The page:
This book examines the legal, ethical and regulatory debates surrounding the rise of the cosmetic procedures industry.
In the past, cosmetic procedures were often seen as limited to a small number of wealthy older women. Today, such procedures have gone mainstream, partly facilitated by the rise of ‘non-invasive’ techniques, such as the use of Botox and Dermal Fillers. While still a business dominated by the female consumer, there is also an increasing number of males undertaking cosmetic procedures as social expectations around appearance and ageing are challenged. At the same time, the rapid expansion of this business and the incoherent, diverse approach to its regulation have given rise to concern. It has been seen as a ‘Wild West’. If cosmetic procedures go wrong, such procedures give rise to real risks of harm.
This book examines the historical backdrop, current practice and risks associated with cosmetic procedures. It discusses the ethical and regulatory challenges for this area. It also examines the current legal frameworks concerning people, practitioners and products in the UK. The book also draws lessons from regulatory approaches in other jurisdictions with particular reference to the United States, Brazil and France. It then sets out a legal and regulatory framework that might better protect and empower the cosmetic consumer, now and in the future. The book is likely to be of particular interest to those working in the areas of health and medical law, socio-legal studies and political science.
Table of Contents
TABLE OF CONTENTS
Preface and Acknowledgements
Chapter 1 Cosmetic Procedures: Histories, Risks and Responses
- Historical Background to Cosmetic Procedures and their Regulation
- Cosmetic Procedures: Scandals, Risks and Responses.
- Conclusions and Framework of the book
Chapter 2: Cosmetic Procedures: Ethical Principles and Dilemmas
- Personal choice, autonomy and feminist ethics
- Cosmetic Procedures and a matter of Beneficence
- Cosmetic Procedures: a question of Justice?
The culture of cosmetic procedures
A matter of agency
Cosmetic Procedures- a question of "do no harm"
Harms and discrimination
Harms: children and adults lacking mental capacity
Chapter 3: Theories and Models for Future Regulation
- Self-Regulation and Compliance mechanisms
- The rise of agencies
- Regulation responsive to risk
- Lessons from Current Regulatory Models from the UK Health sector.
Regulatory oversight of healthcare providers: The Care Quality Commission
Regulatory oversight of health professional bodies: The Professional Standards Authority.
Regulatory bodies for a specific area of healthcare activity: Case study of the Human Fertilisation and Embryology Authority and the Human Tissue Authority
Chapter 4: Cosmetic Procedures and the Law: Autonomy and Legality
- Consent to Involvement in Cosmetic Procedures and the Criminal Law
- Informed Consent: Cosmetic Procedures and the Law of Tort
- Capacity, Adults and children and consent to cosmetic procedures
Consent and the medical exception
Prosecuting "Cosmetic" procedures outside "the medical exception"- the case of R v BM
The Criminal Law and Female Genital Cosmetic Surgery
The reality of consent to surgery and the criminal law: the case of Ian Paterson
Chapter 5: Cosmetic Procedures, Law Safety, Products and People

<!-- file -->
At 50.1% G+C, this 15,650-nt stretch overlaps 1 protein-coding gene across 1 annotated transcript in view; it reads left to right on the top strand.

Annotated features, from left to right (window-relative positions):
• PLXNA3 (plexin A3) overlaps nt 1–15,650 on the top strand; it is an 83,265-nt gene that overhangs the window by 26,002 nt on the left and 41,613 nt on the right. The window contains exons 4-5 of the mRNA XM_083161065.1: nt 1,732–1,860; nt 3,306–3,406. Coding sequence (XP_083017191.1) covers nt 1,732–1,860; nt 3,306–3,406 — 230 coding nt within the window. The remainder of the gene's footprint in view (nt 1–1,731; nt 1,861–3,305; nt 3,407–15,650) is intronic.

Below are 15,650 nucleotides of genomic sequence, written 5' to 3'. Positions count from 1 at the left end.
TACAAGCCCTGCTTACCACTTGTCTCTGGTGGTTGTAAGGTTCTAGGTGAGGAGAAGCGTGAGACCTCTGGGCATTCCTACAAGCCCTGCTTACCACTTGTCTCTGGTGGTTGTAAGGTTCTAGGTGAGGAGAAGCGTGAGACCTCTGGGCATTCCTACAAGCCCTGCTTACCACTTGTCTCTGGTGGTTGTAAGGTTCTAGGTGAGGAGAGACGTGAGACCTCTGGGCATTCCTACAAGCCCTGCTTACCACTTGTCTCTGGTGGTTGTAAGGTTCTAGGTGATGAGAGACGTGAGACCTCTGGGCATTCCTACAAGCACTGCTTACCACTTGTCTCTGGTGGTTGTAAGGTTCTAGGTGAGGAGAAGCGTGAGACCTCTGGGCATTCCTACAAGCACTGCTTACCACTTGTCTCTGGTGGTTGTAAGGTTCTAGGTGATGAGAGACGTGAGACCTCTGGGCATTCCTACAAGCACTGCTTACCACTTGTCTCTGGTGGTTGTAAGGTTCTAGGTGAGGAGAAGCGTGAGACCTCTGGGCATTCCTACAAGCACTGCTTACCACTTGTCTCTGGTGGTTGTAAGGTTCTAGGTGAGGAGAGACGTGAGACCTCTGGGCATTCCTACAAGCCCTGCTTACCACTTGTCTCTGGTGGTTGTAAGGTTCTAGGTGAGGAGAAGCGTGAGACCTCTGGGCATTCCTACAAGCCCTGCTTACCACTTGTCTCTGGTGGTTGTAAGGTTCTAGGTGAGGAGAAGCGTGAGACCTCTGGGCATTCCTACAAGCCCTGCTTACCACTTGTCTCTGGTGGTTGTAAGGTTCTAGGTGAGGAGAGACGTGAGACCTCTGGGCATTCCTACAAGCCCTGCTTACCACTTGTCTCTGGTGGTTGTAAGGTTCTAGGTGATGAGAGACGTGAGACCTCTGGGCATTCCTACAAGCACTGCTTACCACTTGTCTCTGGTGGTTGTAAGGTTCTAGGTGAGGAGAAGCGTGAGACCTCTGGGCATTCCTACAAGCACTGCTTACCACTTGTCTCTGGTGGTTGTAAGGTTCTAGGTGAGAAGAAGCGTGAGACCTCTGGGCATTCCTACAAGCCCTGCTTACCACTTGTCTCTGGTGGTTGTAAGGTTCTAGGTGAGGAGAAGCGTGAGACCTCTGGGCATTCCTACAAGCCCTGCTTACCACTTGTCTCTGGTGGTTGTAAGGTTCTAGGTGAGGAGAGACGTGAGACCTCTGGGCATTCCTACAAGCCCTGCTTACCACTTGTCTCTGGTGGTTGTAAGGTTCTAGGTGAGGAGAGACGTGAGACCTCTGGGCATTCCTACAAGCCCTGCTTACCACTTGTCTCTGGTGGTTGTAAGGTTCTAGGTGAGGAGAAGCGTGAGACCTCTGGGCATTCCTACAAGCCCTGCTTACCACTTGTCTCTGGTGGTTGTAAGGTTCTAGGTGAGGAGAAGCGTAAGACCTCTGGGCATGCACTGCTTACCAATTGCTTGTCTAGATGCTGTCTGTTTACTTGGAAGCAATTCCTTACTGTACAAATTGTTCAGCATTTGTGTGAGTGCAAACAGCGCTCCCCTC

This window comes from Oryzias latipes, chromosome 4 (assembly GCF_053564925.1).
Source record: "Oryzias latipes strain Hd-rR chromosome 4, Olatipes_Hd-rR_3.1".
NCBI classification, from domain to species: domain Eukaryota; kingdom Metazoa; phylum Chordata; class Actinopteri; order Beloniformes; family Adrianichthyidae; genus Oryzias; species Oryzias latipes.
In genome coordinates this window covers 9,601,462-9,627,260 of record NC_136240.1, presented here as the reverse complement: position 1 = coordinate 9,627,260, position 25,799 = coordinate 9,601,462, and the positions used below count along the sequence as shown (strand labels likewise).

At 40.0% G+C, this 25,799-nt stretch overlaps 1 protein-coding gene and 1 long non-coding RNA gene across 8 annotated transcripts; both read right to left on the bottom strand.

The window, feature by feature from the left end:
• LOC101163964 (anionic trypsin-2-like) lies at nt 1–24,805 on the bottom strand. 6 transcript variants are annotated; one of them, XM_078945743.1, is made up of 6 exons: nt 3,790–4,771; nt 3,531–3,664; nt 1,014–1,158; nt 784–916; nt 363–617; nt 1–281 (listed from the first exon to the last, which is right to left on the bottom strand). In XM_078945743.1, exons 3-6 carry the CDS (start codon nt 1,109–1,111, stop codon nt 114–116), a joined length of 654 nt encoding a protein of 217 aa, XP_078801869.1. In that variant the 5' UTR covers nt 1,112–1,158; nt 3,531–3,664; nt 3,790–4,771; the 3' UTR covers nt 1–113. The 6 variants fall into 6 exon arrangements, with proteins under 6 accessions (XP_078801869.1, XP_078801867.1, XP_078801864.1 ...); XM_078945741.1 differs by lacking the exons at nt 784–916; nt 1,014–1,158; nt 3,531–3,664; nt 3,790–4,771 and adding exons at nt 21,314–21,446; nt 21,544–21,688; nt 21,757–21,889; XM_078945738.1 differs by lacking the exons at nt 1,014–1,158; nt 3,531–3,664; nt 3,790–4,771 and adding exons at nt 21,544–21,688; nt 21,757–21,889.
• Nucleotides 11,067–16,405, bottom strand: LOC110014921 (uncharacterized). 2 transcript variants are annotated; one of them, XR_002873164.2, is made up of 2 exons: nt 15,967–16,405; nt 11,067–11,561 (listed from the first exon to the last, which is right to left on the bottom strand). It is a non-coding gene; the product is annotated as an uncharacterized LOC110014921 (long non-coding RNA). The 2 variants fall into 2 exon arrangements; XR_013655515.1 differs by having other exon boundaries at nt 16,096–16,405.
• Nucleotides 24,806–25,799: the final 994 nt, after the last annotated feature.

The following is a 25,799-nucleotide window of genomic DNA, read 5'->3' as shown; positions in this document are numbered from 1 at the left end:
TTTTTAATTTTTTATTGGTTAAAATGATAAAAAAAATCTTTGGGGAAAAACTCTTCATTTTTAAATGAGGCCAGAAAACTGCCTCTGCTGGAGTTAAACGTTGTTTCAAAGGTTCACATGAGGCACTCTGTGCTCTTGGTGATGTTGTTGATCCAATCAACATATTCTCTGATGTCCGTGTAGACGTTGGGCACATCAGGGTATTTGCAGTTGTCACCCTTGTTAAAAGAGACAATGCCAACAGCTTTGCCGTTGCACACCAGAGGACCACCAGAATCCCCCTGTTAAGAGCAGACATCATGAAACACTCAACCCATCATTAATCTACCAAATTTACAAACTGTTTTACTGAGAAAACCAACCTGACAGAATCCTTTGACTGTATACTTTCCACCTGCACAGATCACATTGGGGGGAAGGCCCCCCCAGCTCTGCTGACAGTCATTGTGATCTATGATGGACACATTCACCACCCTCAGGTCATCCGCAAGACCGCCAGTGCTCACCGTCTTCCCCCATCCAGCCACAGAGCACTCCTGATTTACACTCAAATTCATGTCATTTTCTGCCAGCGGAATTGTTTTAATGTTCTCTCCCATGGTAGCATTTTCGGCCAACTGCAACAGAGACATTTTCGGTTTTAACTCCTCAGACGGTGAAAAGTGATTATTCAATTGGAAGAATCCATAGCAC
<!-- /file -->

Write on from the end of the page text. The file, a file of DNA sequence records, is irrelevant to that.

- Liability of Practitioners for Harm caused to the Consumer
Liability in Contract
Liability in Negligence
Accountability and the "fly in- fly out" practitioner
The effectiveness of litigation as a remedy and the use of arbitration
Liability in Criminal Law for gross negligence manslaughter
- Safety of products used in cosmetic procedures
Regulating Product Safety
Liability for Defective Products
- Safety of premises
- Professional Regulation of Providers of Cosmetic Procedures
Role of the General Medical Council in providing guidance on Cosmetic Procedures.
Role of the Royal College of Surgeons of England
Movement to more comprehensive oversight and regulation
European Standards for Aesthetic Surgery Services
The Joint Council for Regulation of Cosmetic Procedures Establishment and Scope
Scotland and the Regulation of Cosmetic Procedures and Practitioners.
Advertising, Marketing and Social Media
Chapter 6: Comparative Dilemmas from the Global Cosmetic Procedure Market
II. Cosmetic Procedures, Regulation and Safety in the US
Training of Cosmetic Practitioners in the US
US regulation of cosmetic surgery: the example of California
US regulation of non-invasive cosmetic procedures: the example of Florida
- Cosmetic Procedures and Regulation in Brazil
The influence of culture on cosmetic treatments in Brazil
Regulation of cosmetic procedures in Brazil
Cosmetic surgeons and training in Brazil
IV. Cosmetic Procedures and Regulation in France
Cosmetic surgery regulation in France – the Kouchner law of 2002
The "devis" and informed consent
Minors and cosmetic procedures
Advertising and publicity for cosmetic surgery
Licences for cosmetic surgery
Qualifications and training
Bringing proceedings against practitioners
Regulation of non-invasive cosmetic procedures
Regulatory bodies and cosmetic procedures
Chapter 7: Conclusions: Regulating the Cosmetic Procedure Industry, a Question of Law, Ethics and Safety.
II. Regulating Cosmetic Procedures a New Legal Framework
Future Regulatory options
Regulation of practitioners undertaking cosmetic procedures by a new regulatory body
Regulation of procedures undertaken on minors and adults lacking mental capacity.
Female Genital Cosmetic Surgery
Advertising, Print, Broadcast and Social Media
- Conclusions, Cosmetic Procedures Regulation and the Global Market
Melanie Latham, Reader in Law, Manchester Law School, Manchester Metropolitan University. Jean V. McHale, Professor of Health Care Law, University of Birmingham.